The shields used remained mostly of the large round. Bulgar shields were made from iron or steel, with hard leather underneath. Sometimes there was a spike on the shield, allowing it to be used as a weapon.

The horses of the heavy cavalry had a decorative plate protecting their head and their neck was protected by a “belt” of hard leather or mail. Sometimes the area around the saddle was protected by chain mail and/or leather veil. Still, protection for the horses was usually limited to the head and neck.
Weapons of the heavy cavalry included a sword, composite bow (with a quiver of arrows) and a long spear. The traditional flag- the horsetail on the spear- was almost entirely replaced by Christian flags. Another traditional weapon, the sabers, though not uncommon was largely replaced by the sword. The spears and arrows featured different types of points.

Battle of Klokotnitsa March 9, 1230 which saw Tsar Ivan Asen II defeat Theodore of Epirus, Bulgaria, 13th century / De Agostini Picture Library / A. de Gregorio / The Bridgeman Art Library

The Battle

Theodore Komnenos summoned an enormous army including western mercenaries. He was so confident for his victory that he took the whole royal court with himself including his wife and children.

His army moved slowly and plundered the villages on its way. When the Bulgarian tsar learned that the state was invaded, he gathered a small army of a few thousand men and quickly marched southwards. For four days the Bulgarians covered a distance three times longer than Theodore's army for a week.

On 9 March, the two armies met near the village of Klokotnitsa. It is believed that Ivan Asen II ordered the broken mutual protection treaty to be stuck on his spear and used as a flag. He was a good tactician and managed to surround the enemy who was surprised to meet the Bulgarians so soon. The battle continued until sunset.

The Epirotians were completely defeated, only a small force under the despot's brother Manuel managed to escape the battlefield. The rest were killed in the battle or captured, including the royal court of Epirus and Theodore himself.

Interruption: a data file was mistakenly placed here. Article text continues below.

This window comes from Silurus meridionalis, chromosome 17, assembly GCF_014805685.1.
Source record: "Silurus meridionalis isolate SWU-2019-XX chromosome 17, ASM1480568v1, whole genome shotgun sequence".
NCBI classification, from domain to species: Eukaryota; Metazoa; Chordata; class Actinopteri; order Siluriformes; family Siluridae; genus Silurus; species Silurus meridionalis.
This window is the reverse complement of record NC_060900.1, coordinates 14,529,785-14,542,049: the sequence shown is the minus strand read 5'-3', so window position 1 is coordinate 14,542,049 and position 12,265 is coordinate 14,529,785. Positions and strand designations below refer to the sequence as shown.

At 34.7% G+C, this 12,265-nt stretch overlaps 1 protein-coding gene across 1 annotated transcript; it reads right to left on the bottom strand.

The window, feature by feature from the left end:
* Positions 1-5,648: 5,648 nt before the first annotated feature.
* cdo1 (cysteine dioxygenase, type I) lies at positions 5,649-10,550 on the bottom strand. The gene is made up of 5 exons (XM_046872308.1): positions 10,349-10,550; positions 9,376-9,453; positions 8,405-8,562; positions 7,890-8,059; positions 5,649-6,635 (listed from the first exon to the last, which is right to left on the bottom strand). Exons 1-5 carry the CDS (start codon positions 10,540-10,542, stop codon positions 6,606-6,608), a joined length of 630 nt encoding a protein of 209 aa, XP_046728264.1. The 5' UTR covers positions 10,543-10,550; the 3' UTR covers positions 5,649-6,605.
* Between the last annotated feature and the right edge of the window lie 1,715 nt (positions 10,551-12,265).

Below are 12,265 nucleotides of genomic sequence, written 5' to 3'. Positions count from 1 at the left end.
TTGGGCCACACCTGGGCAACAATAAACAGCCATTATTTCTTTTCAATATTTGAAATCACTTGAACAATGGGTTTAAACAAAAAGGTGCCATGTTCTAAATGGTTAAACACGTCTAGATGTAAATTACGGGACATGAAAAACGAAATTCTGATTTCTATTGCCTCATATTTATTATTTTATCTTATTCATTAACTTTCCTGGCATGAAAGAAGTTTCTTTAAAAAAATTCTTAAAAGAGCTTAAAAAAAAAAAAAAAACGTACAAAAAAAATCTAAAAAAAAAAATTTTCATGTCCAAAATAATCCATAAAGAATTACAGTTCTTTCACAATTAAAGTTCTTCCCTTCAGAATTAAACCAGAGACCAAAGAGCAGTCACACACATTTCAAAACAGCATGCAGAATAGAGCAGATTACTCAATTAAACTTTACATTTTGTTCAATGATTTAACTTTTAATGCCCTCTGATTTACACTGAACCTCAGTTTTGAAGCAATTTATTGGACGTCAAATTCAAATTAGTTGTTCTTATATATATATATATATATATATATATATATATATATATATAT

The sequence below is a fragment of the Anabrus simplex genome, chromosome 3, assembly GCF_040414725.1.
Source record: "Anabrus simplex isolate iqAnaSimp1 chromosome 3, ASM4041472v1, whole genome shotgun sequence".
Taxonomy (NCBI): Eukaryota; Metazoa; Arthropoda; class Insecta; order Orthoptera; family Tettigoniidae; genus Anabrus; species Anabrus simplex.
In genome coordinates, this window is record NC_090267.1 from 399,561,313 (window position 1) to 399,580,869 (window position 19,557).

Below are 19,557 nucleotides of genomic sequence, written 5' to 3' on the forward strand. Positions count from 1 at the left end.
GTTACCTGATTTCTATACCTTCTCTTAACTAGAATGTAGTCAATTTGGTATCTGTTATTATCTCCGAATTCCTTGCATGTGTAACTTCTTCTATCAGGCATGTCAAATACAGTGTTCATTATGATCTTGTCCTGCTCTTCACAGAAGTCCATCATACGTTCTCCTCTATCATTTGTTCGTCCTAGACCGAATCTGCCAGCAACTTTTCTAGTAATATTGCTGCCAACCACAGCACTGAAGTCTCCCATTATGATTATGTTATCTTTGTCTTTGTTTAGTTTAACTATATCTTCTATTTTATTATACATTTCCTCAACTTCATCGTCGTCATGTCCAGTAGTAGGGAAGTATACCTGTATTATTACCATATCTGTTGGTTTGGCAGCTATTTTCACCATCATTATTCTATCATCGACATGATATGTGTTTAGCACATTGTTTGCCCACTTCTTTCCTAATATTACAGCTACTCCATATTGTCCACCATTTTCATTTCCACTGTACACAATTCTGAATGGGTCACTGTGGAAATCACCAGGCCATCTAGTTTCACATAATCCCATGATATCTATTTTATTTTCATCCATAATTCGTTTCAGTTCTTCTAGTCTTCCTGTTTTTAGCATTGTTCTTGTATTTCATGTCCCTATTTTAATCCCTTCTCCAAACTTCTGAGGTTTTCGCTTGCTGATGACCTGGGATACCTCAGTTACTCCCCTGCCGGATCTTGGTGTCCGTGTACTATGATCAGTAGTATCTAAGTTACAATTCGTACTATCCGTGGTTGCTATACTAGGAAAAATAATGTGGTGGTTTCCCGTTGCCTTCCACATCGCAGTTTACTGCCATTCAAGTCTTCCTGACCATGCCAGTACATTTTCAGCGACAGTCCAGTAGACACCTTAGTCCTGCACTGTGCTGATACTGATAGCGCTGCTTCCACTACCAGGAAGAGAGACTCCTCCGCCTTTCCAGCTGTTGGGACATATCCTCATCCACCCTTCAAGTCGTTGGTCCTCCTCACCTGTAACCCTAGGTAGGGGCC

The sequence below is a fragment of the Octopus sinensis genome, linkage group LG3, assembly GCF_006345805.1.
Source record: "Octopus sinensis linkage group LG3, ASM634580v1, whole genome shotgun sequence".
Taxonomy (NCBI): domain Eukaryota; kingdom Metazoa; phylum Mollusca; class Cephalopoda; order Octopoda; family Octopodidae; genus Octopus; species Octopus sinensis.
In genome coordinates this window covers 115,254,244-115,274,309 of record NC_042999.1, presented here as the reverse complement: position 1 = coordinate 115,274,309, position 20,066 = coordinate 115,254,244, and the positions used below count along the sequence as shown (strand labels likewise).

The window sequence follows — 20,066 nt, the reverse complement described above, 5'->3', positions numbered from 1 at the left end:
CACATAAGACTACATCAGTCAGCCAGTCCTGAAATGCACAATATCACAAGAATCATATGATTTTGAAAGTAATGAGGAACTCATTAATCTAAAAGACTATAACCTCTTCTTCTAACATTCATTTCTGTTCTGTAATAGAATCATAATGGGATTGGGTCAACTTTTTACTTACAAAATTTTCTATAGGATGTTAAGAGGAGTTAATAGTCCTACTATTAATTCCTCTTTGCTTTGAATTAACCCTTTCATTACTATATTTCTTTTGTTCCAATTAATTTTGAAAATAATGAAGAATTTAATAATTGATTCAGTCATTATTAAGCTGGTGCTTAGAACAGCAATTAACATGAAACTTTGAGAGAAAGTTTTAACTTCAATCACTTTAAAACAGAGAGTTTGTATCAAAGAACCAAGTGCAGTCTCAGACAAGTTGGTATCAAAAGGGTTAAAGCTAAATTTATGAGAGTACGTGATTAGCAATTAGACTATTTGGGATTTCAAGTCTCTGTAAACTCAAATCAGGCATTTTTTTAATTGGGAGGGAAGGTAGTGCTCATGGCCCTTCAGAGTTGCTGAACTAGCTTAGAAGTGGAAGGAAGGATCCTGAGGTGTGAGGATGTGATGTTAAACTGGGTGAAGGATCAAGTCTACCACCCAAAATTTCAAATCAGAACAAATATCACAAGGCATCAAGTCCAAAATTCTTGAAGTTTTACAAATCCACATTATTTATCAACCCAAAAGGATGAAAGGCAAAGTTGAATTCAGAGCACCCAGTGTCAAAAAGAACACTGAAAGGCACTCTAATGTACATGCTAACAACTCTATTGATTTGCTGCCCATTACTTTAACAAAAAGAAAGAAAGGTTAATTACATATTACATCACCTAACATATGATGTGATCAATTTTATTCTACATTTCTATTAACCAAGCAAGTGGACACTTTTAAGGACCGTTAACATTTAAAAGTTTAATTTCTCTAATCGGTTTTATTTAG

Tsar Ivan Asen II of Bulgaria

Ivan Asen II's Tarnovo Inscription

In order to commemorate the battle, the Bulgarian emperor had an inscription carved in one of the marble columns of the church "Holy Forty Martyrs" in the capital of the Bulgarian empire Great Tarnovo. Among all existing documents the text of this inscription is the most accurate evidence of the outcome and the aftermath of the battle:

"In the year 6738 (1230), third indiction. John Asen in God Christ true Tsar and sovereign of the Bulgarians, son of the old Tsar Asen, raised from the foundations and decorated with art this holy church in the name of the Holy 40 Martyrs, with the help of whom in the twelfth year of my reign when this temple was being decorated. I made war in Byzantium and defeated the Greek army and captured their Tsar, Kyr Teodore Komnenos, together with all his bolyars. And I occupied all of his land from Odrin (Adrianople) to Drach (Dyrrhachium), Greek and also Albanian and Serbian; and the towns around Constantinople and this very town were ruled by the Frizes (Latins), but they also subjugated to my empire; because they had no other Tsar but me and thanks to me they spent their days, because God ordered this, because without Him neither a deed, nor a word is done. Glory to Him forever, amen."


Ivan Asen II immediately released the captured soldiers without any conditions and the nobles were taken to Tarnovo.  At some point during his captivity he became involved in a conspiracy and was blinded.

Theodore's lands were divided between Ivan Asen II (who took over Thrace, Macedonia, and Albania), Theodore's brothers Manuel (who took Thessalonica) and Constantine (who took Acarnania), and Theodore's nephew Michael II (who took Epirus).

Battle of Klokotnitsa

The Latin Empire, Empire of Nicaea, Empire of Trebizond
and the Despotate of Epirus about 1204.

The growth of the Despotate of Epirus.

(Battle of Klokotnitsa)        (Despotate of Epirus)        (Theodore Komnenos Doukas)